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I am unsuccessfully attempting a problem from Spivak's popular book 'Calculus' 3rd edition. The problem requires proof for the following equation: $$x^n-y^n=(x-y)(x^{n-1}+x^{n-2}+\dotsb+xy^{n-2}+y^{n-1})$$ The solution to the problem, contained in the answer book, is as follows: \begin{align*} x^n-y^n &= (x-y)(x^{n-1}+x^{n-2}y+\dotsb+xy^{n-2}+y^{n-1})\\ &= x(x^{n-1}+x^{n-2}y+\dotsb+xy^{n-2}+y^{n-1})\\ &\qquad -[y(x^{n-1}+x^{n-2}y+{...}+xy^{n-2}+y^{n-1})]&\Rightarrow \mathbf{Equation1}\\ &=x^n+x^{n-1}y+\dotsb+x^2y^{n-2}+xy^{n-1}\\ &\qquad -[x^{n-1}y+x^{n-2}y^2+xy^{n-1}+y^n]&\Rightarrow \mathbf{Equation2}\\ &=x^n-y^n \end{align*}

While I believe that the distributive law was used to arrive at Equation 1, I do not understand how Equation 2 was arrived at.

I have tried to solve this independently to no avail. I cannot seem to understand how $x^n$ and $y^n$ came about in Equation 2 for example.

To summarise the question, what principle was Equation 2 based upon? And how was this applied in the above problem.

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  • $\begingroup$ Use induction on n $\endgroup$
    – Navin
    Commented Oct 14, 2016 at 22:27
  • $\begingroup$ Please verify the edit. $\endgroup$
    – Em.
    Commented Oct 14, 2016 at 22:27
  • $\begingroup$ Btw you are missing a y. $\endgroup$
    – MrYouMath
    Commented Oct 14, 2016 at 22:28
  • $\begingroup$ Now this is probably silly, but if you wanted to, you could consider the polynomial $f(x,y)=x^n-y^n$, which has obvious root/factor $(x-y)$, so upon dividing, you can use Viete's formulas to find all the other coefficients. $\endgroup$ Commented Oct 14, 2016 at 23:05
  • $\begingroup$ See also this question and other posts linked there. $\endgroup$ Commented Oct 15, 2016 at 0:46

5 Answers 5

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I like using $\sum$ like this:

$\begin{array}\\ (x-y)(x^{n-1}+x^{n-2}y+\dotsb+xy^{n-2}+y^{n-1}) &=(x-y)\sum_{k=0}^{n-1} x^{n-1-k} y^k\\ &=x\sum_{k=0}^{n-1} x^{n-1-k} y^k-y\sum_{k=0}^{n-1} x^{n-1-k} y^k\\ &=\sum_{k=0}^{n-1} x^{n-k} y^k-\sum_{k=0}^{n-1} x^{n-1-k} y^{k+1}\\ &=\sum_{k=0}^{n-1} x^{n-k} y^k-\sum_{k=1}^{n} x^{n-k} y^{k}\\ &=x^n+\sum_{k=1}^{n-1} x^{n-k} y^k-\left(y^n+\sum_{k=1}^{n-1} x^{n-k} y^{k}\right)\\ &=x^n-y^n+\sum_{k=1}^{n-1} x^{n-k} y^k-\sum_{k=1}^{n-1} x^{n-k} y^{k}\\ &=x^n-y^n\\ \end{array} $

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You have an error; it should be $x^n - y^n = (x-y)(x^{n-1} + x^{n-2}y + ... + xy^{n-2} + y^{n-1})$. Just distribute.

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  • $\begingroup$ Honestly more comment worthy. And already mentioned in the comments. $\endgroup$ Commented Oct 14, 2016 at 23:04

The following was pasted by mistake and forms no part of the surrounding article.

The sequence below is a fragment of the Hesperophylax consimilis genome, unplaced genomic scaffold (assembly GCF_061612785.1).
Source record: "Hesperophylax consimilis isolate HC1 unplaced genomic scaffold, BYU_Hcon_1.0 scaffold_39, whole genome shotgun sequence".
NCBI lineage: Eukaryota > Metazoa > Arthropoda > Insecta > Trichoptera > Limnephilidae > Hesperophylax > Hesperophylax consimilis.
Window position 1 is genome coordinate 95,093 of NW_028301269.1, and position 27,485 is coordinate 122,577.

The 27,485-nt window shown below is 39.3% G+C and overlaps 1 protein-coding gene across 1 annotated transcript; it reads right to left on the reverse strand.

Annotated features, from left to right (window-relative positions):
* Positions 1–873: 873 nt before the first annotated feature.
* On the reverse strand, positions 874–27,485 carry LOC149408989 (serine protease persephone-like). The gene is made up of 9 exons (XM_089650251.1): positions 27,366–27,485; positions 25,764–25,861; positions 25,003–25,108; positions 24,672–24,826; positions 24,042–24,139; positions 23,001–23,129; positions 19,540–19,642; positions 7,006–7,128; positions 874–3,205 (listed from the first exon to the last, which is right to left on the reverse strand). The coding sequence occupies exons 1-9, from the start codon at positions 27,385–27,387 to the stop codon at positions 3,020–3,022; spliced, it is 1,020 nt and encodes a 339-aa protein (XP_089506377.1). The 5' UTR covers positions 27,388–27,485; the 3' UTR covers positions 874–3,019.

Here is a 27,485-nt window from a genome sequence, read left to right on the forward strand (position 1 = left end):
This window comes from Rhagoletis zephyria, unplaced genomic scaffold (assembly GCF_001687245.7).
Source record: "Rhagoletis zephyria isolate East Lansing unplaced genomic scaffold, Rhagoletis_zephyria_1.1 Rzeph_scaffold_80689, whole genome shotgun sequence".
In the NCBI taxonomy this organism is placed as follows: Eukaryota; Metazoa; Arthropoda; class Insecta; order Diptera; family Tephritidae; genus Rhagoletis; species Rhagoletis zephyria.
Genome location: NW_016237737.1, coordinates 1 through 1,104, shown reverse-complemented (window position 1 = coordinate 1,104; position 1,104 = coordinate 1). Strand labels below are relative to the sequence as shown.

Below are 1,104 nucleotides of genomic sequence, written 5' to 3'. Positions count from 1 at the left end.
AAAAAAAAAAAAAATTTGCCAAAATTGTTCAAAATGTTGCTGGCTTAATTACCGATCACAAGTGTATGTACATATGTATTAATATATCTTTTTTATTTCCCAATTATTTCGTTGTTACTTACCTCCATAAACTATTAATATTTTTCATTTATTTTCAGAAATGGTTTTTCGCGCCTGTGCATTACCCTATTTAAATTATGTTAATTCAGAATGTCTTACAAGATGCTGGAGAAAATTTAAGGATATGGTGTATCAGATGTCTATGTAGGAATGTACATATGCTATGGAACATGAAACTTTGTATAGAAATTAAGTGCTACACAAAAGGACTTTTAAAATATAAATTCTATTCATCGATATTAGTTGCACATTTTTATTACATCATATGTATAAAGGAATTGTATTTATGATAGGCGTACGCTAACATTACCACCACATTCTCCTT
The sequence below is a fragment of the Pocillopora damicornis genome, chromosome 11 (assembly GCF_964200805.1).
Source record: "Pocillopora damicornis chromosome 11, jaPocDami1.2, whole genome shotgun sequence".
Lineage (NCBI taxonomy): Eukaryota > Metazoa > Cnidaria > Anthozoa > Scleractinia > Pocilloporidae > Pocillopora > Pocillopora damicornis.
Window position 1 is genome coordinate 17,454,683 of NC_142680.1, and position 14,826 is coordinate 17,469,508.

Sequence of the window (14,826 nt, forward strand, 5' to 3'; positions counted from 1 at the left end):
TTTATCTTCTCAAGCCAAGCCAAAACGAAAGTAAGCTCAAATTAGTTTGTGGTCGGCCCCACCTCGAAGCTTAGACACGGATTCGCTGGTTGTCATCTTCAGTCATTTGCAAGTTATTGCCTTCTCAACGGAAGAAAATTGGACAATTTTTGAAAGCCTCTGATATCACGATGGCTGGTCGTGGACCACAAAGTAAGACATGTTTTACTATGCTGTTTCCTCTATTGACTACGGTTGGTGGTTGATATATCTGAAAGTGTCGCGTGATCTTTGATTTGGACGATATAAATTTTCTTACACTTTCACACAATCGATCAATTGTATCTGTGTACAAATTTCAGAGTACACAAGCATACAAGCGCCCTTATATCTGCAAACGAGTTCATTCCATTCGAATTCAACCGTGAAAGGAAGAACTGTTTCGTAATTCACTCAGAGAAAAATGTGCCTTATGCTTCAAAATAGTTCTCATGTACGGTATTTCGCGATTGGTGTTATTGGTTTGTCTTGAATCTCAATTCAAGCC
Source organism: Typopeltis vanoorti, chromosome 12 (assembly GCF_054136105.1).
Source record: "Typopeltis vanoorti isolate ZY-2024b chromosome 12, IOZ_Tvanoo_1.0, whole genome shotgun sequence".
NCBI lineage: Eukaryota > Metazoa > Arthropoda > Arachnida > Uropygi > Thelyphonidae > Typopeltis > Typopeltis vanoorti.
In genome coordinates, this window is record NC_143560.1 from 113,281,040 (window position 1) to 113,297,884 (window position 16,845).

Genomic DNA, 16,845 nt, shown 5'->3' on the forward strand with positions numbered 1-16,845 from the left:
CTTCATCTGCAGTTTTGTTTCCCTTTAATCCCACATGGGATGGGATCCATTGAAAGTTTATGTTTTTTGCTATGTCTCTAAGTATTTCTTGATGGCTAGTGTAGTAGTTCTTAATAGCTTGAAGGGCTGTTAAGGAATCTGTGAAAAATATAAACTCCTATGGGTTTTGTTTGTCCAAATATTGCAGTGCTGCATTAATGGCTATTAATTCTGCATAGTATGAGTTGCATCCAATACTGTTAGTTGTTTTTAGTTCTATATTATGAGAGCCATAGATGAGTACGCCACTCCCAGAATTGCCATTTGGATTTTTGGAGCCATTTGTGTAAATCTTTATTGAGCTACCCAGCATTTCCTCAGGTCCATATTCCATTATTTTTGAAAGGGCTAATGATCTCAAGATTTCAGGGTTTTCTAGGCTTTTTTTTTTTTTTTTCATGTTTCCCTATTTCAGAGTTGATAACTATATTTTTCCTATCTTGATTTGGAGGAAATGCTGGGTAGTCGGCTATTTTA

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The simplest way is to prove first $$1-t^n=(1-t)(1+t+\dots+t^{n-1})$$ by induction.

The formula is trivial for $n=1$. So suppose the formula is valid for some $n\ge 1$, and consider the exponent $n+1$. \begin{align} 1-t^{n+1}&=(1-t^n)+(t^n-t^{n+1})\\ &=(1-t)(1+t+\dots+t^{n-1})+t^n(1-t)\\ &=(1-t)(1+t+\dots+t^{n-1+t^n}), \end{align} which proves the inductive step.

Now for the general formula: set $y=tx$, and substitute in the expression: \begin{align} x^n-y^n&=x^n(1-t^n)=x^n(1-t)(1+t+\dots+t^{n-1})\\ &=x(1-t)\cdot x^{n-1}(1+t+\dots+t^{n-1})\\ &=(x-tx)(x^{n-1}+x^{n-2}tx+\dots +(tx)^{n-1})\\ &=(x-y)(x^{n-1}+x^{n-2}y+\dots +y^{n-1}). \end{align}

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The step from equation 1 to equation 2 uses both the distributive law as well as the commutative law.

In order to better see what's going on, we look at small special cases $n=2,3$. We also use somewhat more detailed transformations.

n=2: \begin{align*} (x-y)\left(x^{1}+y^1\right)&=x\left(x^{1}+y^1\right)-y\left(x^1+y^1\right)\\ &=\left(x\cdot x^1+x\cdot y^1\right)-\left(y\cdot x^1+y\cdot y^1\right)\\ &=\left(x^2+xy\right)-\left(yx+y^2\right)\\ &=x^2+xy-yx-y^2\\ &=x^2-y^2 \end{align*}

n=3: \begin{align*} &(x-y)\left(x^{2}+x^1y^1+y^2\right)\\ &\qquad=x\left(x^{2}+x^1y^1+y^2\right)-y\left(x^{2}+x^1y^1+y^2\right)\\ &\qquad=\left(x\cdot x^2+x\cdot x^1y^1+x\cdot y^2\right)-\left(y\cdot x^2+y\cdot x^1y^1+y\cdot y^2\right)\\ &\qquad=\left(x^3+x^2y+xy^2\right)-\left(yx^2+y^2x+y^3\right)\\ &\qquad=x^3+x^2y+xy^2-yx^2-y^2x-y^3\\ &\qquad=x^3-y^3 \end{align*}

general n: \begin{align*} &(x-y)\left(x^{n-1}+x^{n-2}y^1+\cdots+xy^{n-1}+y^{n-1}\right)\\ &\qquad=x\left(x^{n-1}+x^{n-2}y^1+\cdots\cdots\cdot\cdot+xy^{n-1}+y^{n-1}\right)\\ &\qquad\qquad\qquad\ \ -y\left(x^{n-1}+x^{n-2}y^1+\cdots\cdots+xy^{n-1}+y^{n-1}\right)\\ &\qquad=\left(x\cdot x^{n-1}+\color{blue}{x\cdot x^{n-2}y^1}+\cdots\cdots+x\cdot xy^{n-1}+\color{blue}{x\cdot y^{n-1}}\right)\\ &\qquad\qquad\qquad\quad-\left(\color{red}{y\cdot x^{n-1}}+y\cdot x^{n-2}y^1+\cdots\cdots\cdot+\color{red}{y\cdot xy^{n-1}}+y\cdot y^{n-1}\right)\\ &\qquad=\left(x^{n}+ \color{blue}{x^{n-1}y}+\cdots\cdots\cdots\cdots+x^2y^{n-1}+\color{blue}{xy^{n-1}}\right)\\ &\qquad\qquad\ -\left( \color{red}{y x^{n-1}}+x^{n-2}y^2+\cdots\cdots\cdots\cdots\cdot+\color{red}{xy^{n-1}}+y^{n}\right)\\ &\qquad=x^{n}\;+ \color{blue}{x^{n-1}y}+\cdots\cdots\cdots\cdots+x^2y^{n-1}+\color{blue}{xy^{n-1}}\\ &\qquad\qquad\ \ -\color{red}{x^{n-1}y}-x^{n-2}y^2-\cdots\cdots\cdots\cdots-\color{red}{xy^{n-1}}-y^{n}\\ &\qquad=x^n-y^n \end{align*}

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  • $\begingroup$ Thanks very much @markuscheuer. This was really helpful. $\endgroup$
    – od320
    Commented Oct 25, 2016 at 15:37
  • $\begingroup$ @od320: You're welcome! $\endgroup$ Commented Oct 25, 2016 at 15:46
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Equation 1 by distributive law and Equation 2 also by distributive law (just expand the expressions)

Another method: Use polynomial long division on $$(x^n-y^n):(x-y)$$.

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